Hold a class discussion. How might the work have changed by being placed in a different context? What has drawn your attention about the works of other class members?

Make a Richard Long artwork with your classmates

Watch the video made for the 20th Anniversary of the Guggenheim Museum Bilbao. In groups of five or six, search on the internet for different works created by Richard Long throughout his career. Choose a work you particularly like and make it with your own bodies. If necessary, you can dress in some special way required by the piece. After composing the work with your bodies, reflect on how you perceive it now. Has your way of looking at it changed after experiencing it? You can ask someone to take photos of you and show them in class alongside the artist’s work.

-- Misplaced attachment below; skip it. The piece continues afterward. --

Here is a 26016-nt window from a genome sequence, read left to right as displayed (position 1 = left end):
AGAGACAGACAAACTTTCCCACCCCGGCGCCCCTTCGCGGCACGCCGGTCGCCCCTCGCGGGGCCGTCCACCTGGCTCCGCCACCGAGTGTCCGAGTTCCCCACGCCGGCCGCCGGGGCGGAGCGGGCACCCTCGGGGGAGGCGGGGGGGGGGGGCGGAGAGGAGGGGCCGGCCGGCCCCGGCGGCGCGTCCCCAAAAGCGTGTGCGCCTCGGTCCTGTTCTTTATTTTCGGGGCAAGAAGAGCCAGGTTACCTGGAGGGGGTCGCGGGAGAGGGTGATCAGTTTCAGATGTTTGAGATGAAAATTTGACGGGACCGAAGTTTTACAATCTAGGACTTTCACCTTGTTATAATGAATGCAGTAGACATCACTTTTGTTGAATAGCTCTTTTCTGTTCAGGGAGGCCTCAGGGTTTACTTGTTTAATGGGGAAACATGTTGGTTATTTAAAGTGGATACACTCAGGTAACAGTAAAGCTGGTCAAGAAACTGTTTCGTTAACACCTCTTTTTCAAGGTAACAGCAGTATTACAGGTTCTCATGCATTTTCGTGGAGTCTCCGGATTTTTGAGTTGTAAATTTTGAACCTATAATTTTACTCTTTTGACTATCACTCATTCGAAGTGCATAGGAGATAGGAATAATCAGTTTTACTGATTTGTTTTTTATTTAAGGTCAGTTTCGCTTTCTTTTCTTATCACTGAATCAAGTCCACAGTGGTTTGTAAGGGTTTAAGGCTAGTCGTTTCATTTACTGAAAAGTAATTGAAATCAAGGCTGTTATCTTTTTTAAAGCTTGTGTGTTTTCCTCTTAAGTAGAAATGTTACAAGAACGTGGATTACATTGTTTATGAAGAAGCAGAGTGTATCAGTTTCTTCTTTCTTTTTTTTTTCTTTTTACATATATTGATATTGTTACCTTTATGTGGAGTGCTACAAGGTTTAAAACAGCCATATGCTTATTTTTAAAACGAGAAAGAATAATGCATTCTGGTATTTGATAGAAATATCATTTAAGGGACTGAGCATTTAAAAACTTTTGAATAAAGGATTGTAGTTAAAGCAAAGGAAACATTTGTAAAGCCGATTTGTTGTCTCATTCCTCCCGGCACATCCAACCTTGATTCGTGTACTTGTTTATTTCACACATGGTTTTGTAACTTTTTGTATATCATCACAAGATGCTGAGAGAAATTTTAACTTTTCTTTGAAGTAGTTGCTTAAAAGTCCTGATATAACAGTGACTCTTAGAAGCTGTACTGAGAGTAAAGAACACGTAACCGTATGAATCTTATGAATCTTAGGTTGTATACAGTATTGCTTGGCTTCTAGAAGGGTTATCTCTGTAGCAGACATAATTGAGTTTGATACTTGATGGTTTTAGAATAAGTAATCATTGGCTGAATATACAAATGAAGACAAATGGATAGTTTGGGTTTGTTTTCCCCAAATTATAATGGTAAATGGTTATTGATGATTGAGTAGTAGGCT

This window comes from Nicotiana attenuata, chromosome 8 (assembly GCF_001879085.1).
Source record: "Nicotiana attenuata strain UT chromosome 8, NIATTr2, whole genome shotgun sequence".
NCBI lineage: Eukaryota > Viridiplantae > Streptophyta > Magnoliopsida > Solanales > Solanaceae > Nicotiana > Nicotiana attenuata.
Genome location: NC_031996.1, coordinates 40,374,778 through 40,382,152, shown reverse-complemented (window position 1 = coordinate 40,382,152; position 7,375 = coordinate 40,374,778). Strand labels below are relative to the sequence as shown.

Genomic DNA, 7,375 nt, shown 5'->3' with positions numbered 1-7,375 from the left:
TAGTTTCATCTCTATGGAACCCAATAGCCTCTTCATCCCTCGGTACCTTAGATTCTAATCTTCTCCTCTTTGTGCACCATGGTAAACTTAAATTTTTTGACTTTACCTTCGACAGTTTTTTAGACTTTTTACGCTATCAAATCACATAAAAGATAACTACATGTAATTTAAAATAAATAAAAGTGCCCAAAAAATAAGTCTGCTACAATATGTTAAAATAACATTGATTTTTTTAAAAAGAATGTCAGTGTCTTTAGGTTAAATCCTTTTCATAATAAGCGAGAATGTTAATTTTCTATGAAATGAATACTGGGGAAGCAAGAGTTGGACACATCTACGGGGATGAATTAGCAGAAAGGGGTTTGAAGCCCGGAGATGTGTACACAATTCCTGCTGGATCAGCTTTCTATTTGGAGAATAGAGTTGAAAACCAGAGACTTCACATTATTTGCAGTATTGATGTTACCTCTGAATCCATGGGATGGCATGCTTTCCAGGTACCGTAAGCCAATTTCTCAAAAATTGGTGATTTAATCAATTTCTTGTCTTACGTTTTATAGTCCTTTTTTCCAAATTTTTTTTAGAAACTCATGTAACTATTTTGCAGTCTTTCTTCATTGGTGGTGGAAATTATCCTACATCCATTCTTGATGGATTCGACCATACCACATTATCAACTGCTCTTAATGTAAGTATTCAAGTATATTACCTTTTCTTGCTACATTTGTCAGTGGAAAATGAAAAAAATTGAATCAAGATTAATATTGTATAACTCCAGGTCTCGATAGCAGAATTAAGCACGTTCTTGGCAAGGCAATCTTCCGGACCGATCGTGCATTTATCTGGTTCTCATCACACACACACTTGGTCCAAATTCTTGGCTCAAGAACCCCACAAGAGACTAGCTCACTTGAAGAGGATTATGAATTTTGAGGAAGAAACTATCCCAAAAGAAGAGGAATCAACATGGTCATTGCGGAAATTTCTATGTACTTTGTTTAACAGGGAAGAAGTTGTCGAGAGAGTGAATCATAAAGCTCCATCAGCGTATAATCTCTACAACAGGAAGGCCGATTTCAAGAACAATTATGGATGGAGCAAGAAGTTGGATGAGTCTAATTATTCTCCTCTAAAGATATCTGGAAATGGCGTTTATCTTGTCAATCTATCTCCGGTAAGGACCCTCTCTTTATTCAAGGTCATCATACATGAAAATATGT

VOCABULARY

Land Art: artistic practice that consists of an intervention by the artist in a specific natural location, creating an artwork that is integrated in its environment and explores its relationship with the topography.

Ephemeral art: the creation of artworks that exist for only a short time before they disappear or are destroyed.

LINKS
http://www.richardlong.org/
https://elpais.com/elpais/2016/03/18/icon/1458294092_537417.html
https://www.guggenheim.org/artwork/artist/richard-long

NOTES

[1] http://blog.caroinc.net/entevista-a-richard-long/
[2] http://blog.caroinc.net/entevista-a-richard-long/
[3] https://www.guggenheim-bilbao.eus/obras/circulo-de-bilbao-bilbao-circle/
[4] https://www.guggenheim-bilbao.eus/obras/circulo-de-bilbao-bilbao-circle/